Framed for murder, heavyweight boxer Terry Williams is sent to prison, but is released after a few years on good behavior. He becomes a championship contender and then, on the eve of the ...
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Shubunka (Barry Sulivan) is a cynical gangster who controls the Neptune Beach waterfront. He runs a numbers racket with the local soda shop owner. The police are in his pocket and the local hoods are on his payroll.
Fed up with the raising crime in Miami, the police chief and the leading members of the city council hire a former Miami gangster, gone straight, to help eliminate the biggest crime syndicate in the city.
Early one morning in a New York City park, a passerby walking his dog discovers who ends up being a Jane Doe shot dead in the front passenger seat of a parked car. Homicide Chief Captain ... See full summary »
Framed for murder, heavyweight boxer Terry Williams is sent to prison, but is released after a few years on good behavior. He becomes a championship contender and then, on the eve of the big fight, finds the man who can prove that he was framed for the crime for which he served time.
Low-budget melodrama with very fine performances, adapted by author Robert Abel from his own stage play, THE SAMSON SLASHER. Though it suffers a few minor lapses in character logic (i.e. one character reveals something rather devastating about his lover, but the next scene finds his lover behaving as if nothing had happened), the writing is uniformly sharp in the story of an amateur boxer sprung from prison who falls in love with the niece of the hanging judge who sentenced him.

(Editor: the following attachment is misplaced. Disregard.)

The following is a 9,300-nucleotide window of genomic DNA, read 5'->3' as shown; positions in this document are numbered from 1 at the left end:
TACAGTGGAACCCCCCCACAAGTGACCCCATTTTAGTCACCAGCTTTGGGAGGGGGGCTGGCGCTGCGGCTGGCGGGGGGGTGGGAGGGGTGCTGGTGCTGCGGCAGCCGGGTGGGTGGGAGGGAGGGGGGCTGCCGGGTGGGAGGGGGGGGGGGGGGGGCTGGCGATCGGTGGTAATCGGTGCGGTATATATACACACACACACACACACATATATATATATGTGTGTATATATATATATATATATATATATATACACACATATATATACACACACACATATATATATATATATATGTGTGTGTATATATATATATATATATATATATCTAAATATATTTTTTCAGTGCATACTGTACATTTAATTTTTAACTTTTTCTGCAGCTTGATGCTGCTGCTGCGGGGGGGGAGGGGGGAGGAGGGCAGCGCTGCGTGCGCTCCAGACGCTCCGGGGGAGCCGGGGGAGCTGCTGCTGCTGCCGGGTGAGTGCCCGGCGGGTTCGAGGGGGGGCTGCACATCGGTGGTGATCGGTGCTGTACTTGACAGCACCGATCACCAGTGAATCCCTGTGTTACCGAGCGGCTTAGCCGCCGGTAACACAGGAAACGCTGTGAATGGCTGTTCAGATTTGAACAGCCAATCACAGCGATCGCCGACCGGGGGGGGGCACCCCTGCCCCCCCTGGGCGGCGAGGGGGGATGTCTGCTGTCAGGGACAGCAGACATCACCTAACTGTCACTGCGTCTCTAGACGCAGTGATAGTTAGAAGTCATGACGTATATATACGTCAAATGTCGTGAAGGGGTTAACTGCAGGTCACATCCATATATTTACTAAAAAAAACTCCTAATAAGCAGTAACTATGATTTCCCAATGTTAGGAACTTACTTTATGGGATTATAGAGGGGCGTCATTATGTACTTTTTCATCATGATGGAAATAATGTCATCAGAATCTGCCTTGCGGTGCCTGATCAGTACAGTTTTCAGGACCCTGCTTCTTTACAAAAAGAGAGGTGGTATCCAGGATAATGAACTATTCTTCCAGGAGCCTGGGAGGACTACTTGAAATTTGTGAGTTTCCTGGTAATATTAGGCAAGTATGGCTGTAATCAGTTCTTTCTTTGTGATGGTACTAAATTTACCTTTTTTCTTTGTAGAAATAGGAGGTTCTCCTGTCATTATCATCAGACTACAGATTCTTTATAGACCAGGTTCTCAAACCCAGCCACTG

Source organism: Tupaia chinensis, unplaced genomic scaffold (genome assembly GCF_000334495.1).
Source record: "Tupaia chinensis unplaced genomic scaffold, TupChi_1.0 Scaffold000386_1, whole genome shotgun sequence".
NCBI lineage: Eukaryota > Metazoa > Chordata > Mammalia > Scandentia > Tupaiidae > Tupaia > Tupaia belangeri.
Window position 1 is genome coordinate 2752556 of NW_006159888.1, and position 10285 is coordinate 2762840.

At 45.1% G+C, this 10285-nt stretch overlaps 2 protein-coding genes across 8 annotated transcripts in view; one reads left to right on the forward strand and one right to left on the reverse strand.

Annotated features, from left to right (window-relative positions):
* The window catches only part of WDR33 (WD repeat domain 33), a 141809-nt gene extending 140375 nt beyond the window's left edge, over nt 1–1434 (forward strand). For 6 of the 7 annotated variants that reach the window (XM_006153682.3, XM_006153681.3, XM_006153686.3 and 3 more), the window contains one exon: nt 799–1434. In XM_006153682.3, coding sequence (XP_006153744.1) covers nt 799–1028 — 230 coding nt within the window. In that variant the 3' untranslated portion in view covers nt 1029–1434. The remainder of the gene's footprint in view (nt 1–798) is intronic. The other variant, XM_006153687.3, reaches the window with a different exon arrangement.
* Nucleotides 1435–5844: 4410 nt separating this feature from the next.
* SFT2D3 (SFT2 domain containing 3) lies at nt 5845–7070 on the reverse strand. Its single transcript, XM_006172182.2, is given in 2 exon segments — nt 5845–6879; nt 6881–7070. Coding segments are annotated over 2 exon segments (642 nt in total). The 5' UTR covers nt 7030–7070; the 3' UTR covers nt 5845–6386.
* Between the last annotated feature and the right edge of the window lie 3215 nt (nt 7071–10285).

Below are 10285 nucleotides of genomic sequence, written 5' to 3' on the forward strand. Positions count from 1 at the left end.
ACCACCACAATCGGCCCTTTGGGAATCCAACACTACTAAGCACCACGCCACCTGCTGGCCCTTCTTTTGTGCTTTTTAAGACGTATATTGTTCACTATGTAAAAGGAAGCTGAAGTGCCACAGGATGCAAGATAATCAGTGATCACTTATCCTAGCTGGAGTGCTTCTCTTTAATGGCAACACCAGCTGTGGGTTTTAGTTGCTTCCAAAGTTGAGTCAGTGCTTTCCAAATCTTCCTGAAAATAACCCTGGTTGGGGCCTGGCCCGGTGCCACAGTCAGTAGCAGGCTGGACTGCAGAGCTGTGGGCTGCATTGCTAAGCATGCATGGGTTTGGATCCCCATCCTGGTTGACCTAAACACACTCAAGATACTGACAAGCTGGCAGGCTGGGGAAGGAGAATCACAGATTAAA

Sheldon Leonard and Wally Cassel are quite strong in critical supporting roles, though lead actor William Bishop is a slightly flat cross between Frank Lovejoy and Rock Hudson. He pulls it off adequately, but it's the brother characters played by Leonard and Cassel who buoy the narrative, with the latter as a quite obviously gay, and spurned, boxing trainer.
A fascinating aspect of this film is its absolutely relentless final boxing match, where Bishop takes a pummeling not unlike the depiction of the LaMotta/Leonard fight in RAGING BULL where DeNiro's LaMotta refuses to go down. One has to wonder if Scorsese caught this rarity on late-night television and it stuck.
It's difficult to find information on this film but it appears to be in the public domain, so perhaps it will turn up as a bargain basement DVD. Particularly interesting to note that this is the sole film of stage director Edmund Angelo (who also produced, and cast his wife, Ann Richards).
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